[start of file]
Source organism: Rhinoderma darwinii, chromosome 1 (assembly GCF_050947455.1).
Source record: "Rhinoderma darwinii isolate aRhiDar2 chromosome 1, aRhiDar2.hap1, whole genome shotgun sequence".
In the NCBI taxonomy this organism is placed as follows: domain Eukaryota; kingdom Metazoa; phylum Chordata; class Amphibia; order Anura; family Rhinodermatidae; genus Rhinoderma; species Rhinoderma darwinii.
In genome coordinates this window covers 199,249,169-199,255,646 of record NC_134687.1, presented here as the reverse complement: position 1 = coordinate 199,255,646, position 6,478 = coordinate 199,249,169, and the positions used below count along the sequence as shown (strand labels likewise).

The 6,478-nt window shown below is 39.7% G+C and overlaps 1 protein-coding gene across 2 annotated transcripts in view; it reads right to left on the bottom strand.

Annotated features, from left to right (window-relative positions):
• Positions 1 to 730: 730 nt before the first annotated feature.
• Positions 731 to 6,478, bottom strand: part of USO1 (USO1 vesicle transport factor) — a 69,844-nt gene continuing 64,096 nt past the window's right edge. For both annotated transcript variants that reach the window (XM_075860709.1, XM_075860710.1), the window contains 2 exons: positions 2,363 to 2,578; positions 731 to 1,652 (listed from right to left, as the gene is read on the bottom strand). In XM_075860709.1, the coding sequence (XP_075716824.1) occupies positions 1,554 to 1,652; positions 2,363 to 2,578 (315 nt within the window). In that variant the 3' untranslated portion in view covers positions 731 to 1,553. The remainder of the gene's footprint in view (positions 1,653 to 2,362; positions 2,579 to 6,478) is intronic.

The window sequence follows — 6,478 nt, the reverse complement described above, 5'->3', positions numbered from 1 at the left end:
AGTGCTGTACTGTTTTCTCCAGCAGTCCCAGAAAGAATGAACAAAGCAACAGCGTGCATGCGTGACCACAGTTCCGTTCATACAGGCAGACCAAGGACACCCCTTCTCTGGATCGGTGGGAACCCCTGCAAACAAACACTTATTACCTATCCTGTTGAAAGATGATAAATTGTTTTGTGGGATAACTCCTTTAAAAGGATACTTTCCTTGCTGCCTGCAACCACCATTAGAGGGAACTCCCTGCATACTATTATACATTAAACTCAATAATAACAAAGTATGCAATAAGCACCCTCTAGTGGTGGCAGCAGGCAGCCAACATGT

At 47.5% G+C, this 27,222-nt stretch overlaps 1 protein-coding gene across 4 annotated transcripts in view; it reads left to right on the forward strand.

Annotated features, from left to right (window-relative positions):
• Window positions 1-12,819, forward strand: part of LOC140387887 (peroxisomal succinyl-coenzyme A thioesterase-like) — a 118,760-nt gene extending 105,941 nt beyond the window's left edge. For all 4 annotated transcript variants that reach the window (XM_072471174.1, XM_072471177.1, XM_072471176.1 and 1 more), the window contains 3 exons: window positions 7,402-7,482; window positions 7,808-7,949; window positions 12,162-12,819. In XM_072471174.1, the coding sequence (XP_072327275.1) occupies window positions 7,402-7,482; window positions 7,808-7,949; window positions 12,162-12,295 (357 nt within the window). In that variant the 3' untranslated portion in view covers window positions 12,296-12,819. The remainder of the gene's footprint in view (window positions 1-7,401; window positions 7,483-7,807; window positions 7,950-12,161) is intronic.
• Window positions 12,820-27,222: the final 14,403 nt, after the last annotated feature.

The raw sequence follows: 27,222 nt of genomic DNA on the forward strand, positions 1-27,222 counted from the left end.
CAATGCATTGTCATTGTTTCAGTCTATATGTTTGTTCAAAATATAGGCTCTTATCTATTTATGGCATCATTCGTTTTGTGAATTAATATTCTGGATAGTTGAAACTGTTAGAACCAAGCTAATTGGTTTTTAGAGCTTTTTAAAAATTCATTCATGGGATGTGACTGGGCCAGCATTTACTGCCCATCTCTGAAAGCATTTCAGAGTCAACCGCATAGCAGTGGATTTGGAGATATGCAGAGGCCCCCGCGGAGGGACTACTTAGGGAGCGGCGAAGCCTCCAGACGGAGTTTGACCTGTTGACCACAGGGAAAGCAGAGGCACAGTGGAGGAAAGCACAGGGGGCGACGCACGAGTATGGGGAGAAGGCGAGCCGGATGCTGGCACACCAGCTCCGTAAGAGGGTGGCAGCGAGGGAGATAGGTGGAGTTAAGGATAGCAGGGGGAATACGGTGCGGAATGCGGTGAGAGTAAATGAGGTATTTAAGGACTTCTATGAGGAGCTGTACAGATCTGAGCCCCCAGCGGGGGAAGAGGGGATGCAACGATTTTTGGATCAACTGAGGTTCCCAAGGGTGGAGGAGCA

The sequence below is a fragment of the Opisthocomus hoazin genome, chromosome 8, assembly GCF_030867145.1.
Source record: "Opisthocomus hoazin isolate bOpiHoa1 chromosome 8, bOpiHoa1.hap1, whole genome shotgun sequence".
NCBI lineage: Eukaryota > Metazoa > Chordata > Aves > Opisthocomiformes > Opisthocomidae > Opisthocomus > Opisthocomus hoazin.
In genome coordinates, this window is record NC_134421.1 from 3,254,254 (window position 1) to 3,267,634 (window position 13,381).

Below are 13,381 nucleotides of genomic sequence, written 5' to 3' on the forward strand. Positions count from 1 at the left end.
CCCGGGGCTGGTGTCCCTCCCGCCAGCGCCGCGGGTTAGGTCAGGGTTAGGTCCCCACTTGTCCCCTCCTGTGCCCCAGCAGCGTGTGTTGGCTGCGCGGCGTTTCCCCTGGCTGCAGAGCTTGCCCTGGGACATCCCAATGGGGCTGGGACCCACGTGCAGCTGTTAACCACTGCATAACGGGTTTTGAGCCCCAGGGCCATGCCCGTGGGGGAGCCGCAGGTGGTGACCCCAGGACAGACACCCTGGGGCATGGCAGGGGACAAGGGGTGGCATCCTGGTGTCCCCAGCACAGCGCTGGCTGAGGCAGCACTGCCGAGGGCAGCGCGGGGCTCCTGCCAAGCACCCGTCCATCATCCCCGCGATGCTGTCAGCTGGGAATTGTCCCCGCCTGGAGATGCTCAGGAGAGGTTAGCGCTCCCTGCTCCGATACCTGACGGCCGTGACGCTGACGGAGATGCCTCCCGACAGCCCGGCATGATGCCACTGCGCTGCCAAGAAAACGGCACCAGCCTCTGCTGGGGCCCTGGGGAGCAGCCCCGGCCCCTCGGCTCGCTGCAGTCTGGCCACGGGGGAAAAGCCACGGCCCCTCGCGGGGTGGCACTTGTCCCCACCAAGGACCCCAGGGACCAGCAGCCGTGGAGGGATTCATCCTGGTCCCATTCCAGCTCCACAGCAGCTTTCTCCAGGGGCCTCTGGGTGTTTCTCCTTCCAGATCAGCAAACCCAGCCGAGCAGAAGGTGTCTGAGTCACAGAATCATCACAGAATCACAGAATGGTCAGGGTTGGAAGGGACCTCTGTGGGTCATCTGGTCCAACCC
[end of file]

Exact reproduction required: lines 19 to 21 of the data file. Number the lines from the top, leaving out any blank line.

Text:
NCBI lineage: Eukaryota > Metazoa > Chordata > Aves > Opisthocomiformes > Opisthocomidae > Opisthocomus > Opisthocomus hoazin.
In genome coordinates, this window is record NC_134421.1 from 3,254,254 (window position 1) to 3,267,634 (window position 13,381).

Below are 13,381 nucleotides of genomic sequence, written 5' to 3' on the forward strand. Positions count from 1 at the left end.